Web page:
Keeping a Family Milk Cow Equals a Part-time Job

Various containers line my counter for milk storage.

(Editor’s Note: I now have a Memoirs of a Milkmaid YouTube channel. There are four videos on it so far, and I plan to add more. Click here to check out the channel.)

I’m back to milking my family milk cow twice a day. I had it easy while the calf was still on her, but it was time to wean Clarabelle. She was three months old when I took her off Sienna. (I prefer to wean my calves at around 3 to 4 months old, before they get too big and rough on my milk cow.) 

Sienna’s calf, Clarabelle, is old enough to wean.

When Sienna’s calf is nursing, I can choose to milk or not. It gives me a lot more freedom. Usually, I milked a gallon each morning and let the calf do the rest. Seven gallons a week gave me enough to share with family that lives nearby. I’m now up to about 25 gallons a week. Sienna gives around 3.5 gallons a day. 

To the brim: My two-gallon bucket is almost full after one milking.

Before weaning, my family took a trip. I have to time trips around my milk cow’s lactation cycle or vice versa. Now, I’m pretty much glued to the farm (morning and evening) until I decide to dry up Sienna. I always recommend having a back-up milker available in case you have to leave for some reason (or get sick, etc.) I am fortunate enough to have a couple of people I can call on for such circumstances. However, taking the time to milk almost two gallons out of a cow isn’t like running over to feed the cat or let the dog out. Not everyone has the ability or the time to do it. 

The actual time spent milking is only a small part of the time commitment that comes with the milking routine. Much of my time is spent washing the containers, lids, jugs, filters, and bucket. As you can imagine, it takes a lot of coordination and rotation to make sure all the milk gets to its destination for use in a timely manner. I don’t have an unlimited amount of containers or space in my refrigerator. I have to keep the milk flowing (so to speak). When you factor in making dairy products and feed runs, that’s even more time. I joke with people that when I’m in this part of my cow’s cycle, it’s akin to having a part-time job: Milkmaid Mandi, at your service!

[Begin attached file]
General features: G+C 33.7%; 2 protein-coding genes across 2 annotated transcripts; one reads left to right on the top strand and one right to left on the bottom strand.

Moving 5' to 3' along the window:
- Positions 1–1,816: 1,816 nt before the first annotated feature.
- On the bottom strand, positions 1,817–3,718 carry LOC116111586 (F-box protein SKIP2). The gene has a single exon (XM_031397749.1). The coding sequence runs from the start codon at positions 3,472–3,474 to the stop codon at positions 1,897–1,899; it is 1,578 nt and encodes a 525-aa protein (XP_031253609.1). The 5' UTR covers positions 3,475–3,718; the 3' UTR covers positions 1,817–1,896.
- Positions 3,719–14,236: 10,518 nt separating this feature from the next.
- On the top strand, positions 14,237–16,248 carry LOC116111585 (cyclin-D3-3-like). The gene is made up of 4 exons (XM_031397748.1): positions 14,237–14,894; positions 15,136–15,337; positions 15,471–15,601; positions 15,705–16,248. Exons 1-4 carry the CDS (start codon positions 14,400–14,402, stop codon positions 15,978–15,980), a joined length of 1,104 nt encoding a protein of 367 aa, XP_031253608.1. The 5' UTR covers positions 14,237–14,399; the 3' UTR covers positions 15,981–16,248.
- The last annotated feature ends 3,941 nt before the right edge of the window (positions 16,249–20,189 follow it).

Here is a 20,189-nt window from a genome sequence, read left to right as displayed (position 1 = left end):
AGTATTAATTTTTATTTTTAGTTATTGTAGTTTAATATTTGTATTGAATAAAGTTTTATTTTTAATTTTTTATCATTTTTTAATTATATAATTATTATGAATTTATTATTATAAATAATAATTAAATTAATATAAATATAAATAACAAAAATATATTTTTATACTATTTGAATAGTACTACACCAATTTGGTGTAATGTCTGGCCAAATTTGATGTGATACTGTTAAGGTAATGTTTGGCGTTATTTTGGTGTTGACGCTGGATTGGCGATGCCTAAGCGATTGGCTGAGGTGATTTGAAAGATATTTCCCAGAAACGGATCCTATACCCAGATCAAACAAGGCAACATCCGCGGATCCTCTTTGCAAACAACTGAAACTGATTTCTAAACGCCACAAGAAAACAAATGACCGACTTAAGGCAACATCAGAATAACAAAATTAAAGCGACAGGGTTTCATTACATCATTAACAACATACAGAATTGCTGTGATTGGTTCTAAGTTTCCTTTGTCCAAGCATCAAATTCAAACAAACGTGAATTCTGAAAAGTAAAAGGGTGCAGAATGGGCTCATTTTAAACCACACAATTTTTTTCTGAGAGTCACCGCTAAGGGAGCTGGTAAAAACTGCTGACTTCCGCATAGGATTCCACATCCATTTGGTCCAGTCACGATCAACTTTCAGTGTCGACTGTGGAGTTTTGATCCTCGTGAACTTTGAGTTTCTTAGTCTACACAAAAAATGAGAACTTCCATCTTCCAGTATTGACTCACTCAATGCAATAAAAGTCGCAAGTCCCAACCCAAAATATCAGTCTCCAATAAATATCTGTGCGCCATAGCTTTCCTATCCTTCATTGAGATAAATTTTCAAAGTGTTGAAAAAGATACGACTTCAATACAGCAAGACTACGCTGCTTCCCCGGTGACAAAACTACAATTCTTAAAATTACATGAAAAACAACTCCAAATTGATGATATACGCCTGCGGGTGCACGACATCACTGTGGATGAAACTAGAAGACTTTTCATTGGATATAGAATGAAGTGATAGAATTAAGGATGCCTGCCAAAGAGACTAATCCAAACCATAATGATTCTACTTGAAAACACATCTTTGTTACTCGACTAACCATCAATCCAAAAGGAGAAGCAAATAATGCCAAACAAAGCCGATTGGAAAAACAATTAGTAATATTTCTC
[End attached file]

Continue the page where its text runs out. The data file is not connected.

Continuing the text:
Mother and daughters: Sienna greets Marabelle and Clarabelle from across the fence.

For about a week, when I first weaned Sienna’s calf, the two of them bellowed to each other from across the fence. One thing I quickly realized was that Sienna had been holding back from me while she nursed the calf. Once she realized that I wasn’t going to give her calf back, she fully let down her milk for me. That meant I had a larger supply, more cream, and stronger flow. It’s amazing to me that cows can hold back their supply and cream like that. It’s quite the talent. But we all have to be good at something. 

2 comments

    • Thank you for taking the time to post this. My husband and I are hoping to have a milk cow, Lord willing, and these are the kinds of things onw will have to keep in mind. For milking I’ve been looking at the Udderly Ez milking system. Maybe it seems expensive at first but i thought it would be helpful in clean capturing the milk more efficiently and the milk could be stored right in the jugs in which it was collected. But i guess we’ll cross that bridge when we get there. Thanks again for sharing. And your cows and milk are beautiful!

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